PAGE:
This tutorial covers the post installation basic configuration of Monowall (M0n0wall). This segment covers changing the default password, setting the time zone of the firewall. It also covers setting static IP address mappings via DHCP as well as configuring port forwarding. This is the second part in a series of tutorials which will range from basic configuration of the firewall to more advanced topics such as IPSEC tunnels and VPN clients.
Log into the firewall
Open a web browser and log in to the firewall. The default address is http://192.168.1.1
. The username is: admin
and the default password is: mono
Change password & time zone
1.) Click on ‘General Setup’ under ‘System’
2.) Type in a new password in both boxes. As a general rule of thumb you should you upper and lowercase characters as well as symbols.
3.) Select the time zone you are in.
4.) Click the ‘Save’ button.
After you click save the firewall will prompt you to log back in with the new password.
Open the DHCP server configuration page
If you are going to access any devices on your local network via the Internet you need assign them static IP addresses. This is important if you’re going to log into your workstation remotely via a service like ‘Back To My Mac’, connect to a SlingBox remotely or play video games via a PC, Xbox360 or a PS3. This will become clear when we start configuring Port ‘Forwarding’. So let’s get started on assigning IP addresses to these devices. For this example we are going to assign a static IP to the workstation connected to the firewall. We will need to know the MAC address of the device, this is the physical address of the network interface. On some devices you will see a sticker which states the MAC address of the device, on others you will have to go into a configuration or information screen to gather that information. The MAC address will be in the following format ##:##:##:##:##:##, it will be a combination of numerals and characters. On a Mac you would click on the Apple logo on the menu-bar, go to ‘About This Mac’, ‘More Info..” and click on ‘Network’. You will see the different available network interfaces, click on the network interface in question and you will see the MAC address of the interface. So now that you have the needed information, lets proceed.
Also the static IPs have to be outside the range of IPs given out by the DHCP server. The default range is 100 – 199, keep that in mind.
1.) Click ‘DHCP server’ under the ‘Services’ section
2.) Click the ‘+’ symbol under the ‘Reservations’ section
Add static IP address mapping
1.) Enter the MAC address of the device you are adding
2.) Enter the IP address you would like to assign to the device. (i.e.. 192.168.1.200) Make sure the IP address falls within the range of your local network.
3.) Enter a description for the device you are adding a static mapping to and click save.
Repeat these steps for every device you need to add. Once you are done continue to the next section.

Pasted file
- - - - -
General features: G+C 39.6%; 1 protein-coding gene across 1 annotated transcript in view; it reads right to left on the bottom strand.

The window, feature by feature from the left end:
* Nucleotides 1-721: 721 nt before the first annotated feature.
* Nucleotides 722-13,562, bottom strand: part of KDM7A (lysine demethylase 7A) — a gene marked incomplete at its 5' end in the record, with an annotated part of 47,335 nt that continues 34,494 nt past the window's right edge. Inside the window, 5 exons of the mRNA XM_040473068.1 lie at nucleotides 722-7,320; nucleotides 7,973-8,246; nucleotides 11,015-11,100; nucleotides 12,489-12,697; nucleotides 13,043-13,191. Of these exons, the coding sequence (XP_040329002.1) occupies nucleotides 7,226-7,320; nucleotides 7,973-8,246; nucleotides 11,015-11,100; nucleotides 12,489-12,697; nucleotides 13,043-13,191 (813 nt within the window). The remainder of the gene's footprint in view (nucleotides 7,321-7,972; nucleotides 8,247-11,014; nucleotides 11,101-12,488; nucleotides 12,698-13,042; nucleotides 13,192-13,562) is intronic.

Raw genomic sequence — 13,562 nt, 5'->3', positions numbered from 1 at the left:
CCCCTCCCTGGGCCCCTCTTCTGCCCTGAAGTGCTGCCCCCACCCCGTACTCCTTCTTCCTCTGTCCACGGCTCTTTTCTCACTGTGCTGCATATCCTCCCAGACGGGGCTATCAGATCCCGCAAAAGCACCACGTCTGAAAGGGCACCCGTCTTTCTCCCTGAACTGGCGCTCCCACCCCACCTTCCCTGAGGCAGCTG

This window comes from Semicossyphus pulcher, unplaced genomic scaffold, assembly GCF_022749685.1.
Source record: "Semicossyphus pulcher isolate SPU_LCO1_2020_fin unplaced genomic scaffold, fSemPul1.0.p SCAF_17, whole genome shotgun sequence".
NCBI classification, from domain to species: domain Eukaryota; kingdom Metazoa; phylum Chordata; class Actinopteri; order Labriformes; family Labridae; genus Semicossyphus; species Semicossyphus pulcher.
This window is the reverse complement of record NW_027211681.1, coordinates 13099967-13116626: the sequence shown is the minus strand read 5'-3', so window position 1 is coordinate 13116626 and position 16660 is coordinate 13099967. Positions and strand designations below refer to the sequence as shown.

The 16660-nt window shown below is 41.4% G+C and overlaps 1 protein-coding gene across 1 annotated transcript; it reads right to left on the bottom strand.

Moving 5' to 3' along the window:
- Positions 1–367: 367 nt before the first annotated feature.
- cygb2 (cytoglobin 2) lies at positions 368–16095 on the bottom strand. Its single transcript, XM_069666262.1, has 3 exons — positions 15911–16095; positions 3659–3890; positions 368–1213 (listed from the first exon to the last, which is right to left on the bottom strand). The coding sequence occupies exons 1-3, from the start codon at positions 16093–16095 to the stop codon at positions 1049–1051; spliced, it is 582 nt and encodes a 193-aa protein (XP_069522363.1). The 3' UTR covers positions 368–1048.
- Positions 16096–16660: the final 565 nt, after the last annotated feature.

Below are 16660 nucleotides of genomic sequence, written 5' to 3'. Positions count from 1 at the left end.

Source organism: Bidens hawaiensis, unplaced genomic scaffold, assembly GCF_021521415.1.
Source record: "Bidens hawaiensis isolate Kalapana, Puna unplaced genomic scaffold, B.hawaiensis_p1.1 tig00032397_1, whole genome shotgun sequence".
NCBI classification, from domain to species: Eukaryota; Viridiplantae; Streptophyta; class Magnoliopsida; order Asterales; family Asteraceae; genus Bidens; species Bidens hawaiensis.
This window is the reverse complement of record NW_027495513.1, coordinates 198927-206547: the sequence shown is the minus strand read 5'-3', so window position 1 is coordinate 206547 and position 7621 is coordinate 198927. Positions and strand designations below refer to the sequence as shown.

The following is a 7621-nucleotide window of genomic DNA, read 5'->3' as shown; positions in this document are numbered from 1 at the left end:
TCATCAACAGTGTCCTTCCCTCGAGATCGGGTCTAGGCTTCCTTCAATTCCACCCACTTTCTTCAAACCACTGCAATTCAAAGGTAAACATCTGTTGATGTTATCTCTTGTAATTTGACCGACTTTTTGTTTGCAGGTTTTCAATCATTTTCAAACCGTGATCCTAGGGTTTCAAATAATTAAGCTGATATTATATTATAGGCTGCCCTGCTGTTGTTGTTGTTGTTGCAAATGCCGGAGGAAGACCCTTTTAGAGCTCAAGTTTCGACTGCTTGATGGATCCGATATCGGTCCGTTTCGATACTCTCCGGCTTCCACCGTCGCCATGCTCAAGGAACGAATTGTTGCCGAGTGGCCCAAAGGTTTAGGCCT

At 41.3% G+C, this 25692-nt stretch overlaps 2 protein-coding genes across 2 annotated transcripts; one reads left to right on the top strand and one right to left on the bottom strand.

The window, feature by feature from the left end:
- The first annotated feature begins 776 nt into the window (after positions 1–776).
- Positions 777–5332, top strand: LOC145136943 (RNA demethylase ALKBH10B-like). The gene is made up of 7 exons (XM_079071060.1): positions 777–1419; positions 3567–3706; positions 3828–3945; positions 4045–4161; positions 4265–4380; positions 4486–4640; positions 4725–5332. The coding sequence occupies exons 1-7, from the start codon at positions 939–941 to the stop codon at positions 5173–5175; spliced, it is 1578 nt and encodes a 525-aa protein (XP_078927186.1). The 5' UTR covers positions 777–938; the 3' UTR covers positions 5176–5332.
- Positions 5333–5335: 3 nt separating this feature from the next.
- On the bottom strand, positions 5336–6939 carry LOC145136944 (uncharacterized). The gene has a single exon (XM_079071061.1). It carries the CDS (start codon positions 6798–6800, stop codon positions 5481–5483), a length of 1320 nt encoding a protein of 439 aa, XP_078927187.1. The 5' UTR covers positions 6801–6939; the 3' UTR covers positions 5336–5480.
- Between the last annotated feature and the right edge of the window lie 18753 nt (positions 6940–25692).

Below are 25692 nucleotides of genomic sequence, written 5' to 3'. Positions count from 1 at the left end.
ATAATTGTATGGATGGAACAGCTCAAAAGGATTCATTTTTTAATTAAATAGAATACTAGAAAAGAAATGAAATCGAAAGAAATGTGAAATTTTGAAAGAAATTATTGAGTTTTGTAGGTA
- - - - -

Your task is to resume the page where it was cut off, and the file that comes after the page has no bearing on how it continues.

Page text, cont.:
Apply changes, beware of the bugs though
1.) You will notice your new reservations listed below.
2.) Click the ‘Apply changes’ button.
3.) If you are installing 1.3 version you will see the above error. This is a bug in that version, it will be fixed in the next revision.
**If you do get this error after clicking ‘Apply changes’, you need to reboot the firewall. To do that click ‘Reboot system’ under the ‘Diagnostics’ section. Once you do that the changes will take affect.
1.) Click on ‘NAT’ under Firewall
2.) Make sure ‘Inbound’ is selected
3.) Click the ‘+’ symbol
Adding port forwarding rule
I am going to create a port forwarding rule as if I had a SlingBox on my local network. SlingBox uses TCP port 5001 to communicate with the Internet. So I am going to configure a rule that states and traffic coming in on the WAN port (Internet interface) on TCP port 5001 be forwarded to an IP address on my local network. These are the steps to achieve that:
1.) Interface: should point to WAN
2.) External address: should point to ‘interface address’
3.) Protocol: select the appropriate protocol from the drop down (i.e.. TCP)
4.) External port range: enter the port number in both boxes (i.e.. 5001)
5.) NAT IP: this would be the IP address of the device on your local network (i.e.. 192.168.1.200)
6.) Local port: this would be the same port number used in step 4 (i.e.. 5001)
7.) Description: enter a thorough description of the device and port number you are forwarding for future reference
8.) Click the checkbox: This will automatically create the firewall rule you will need at the same time.
9.) Click the ‘Save’ button
Repeat these steps if you have multiple ports you have to open for a device. Also repeat these steps if you have multiple devices to add.
Once you are finished adding all of you port forwards, you can click on the ‘Apply changes’ button and you are done
Ports for forwarding common devices
Xbox360 Live: UDP/TCP 3074
PS3: TCP 5223, UDP 3478. UDP 3479, UDP 3658 **Certain games may require additional port forward mappings, check with game vendor
SlingBox: TCP 5001
If you need information on ports for device not listed here, check with the manufacturers support web page. If you cannot find it there try Googling: firewall port forwarding for (then add your device and then hit the ‘Search’ button)
We are done with this segment of the tutorial. In the next installment we will discuss Dynamic DNS services and VPN Tunnels (IPsec Mobile, PPTP).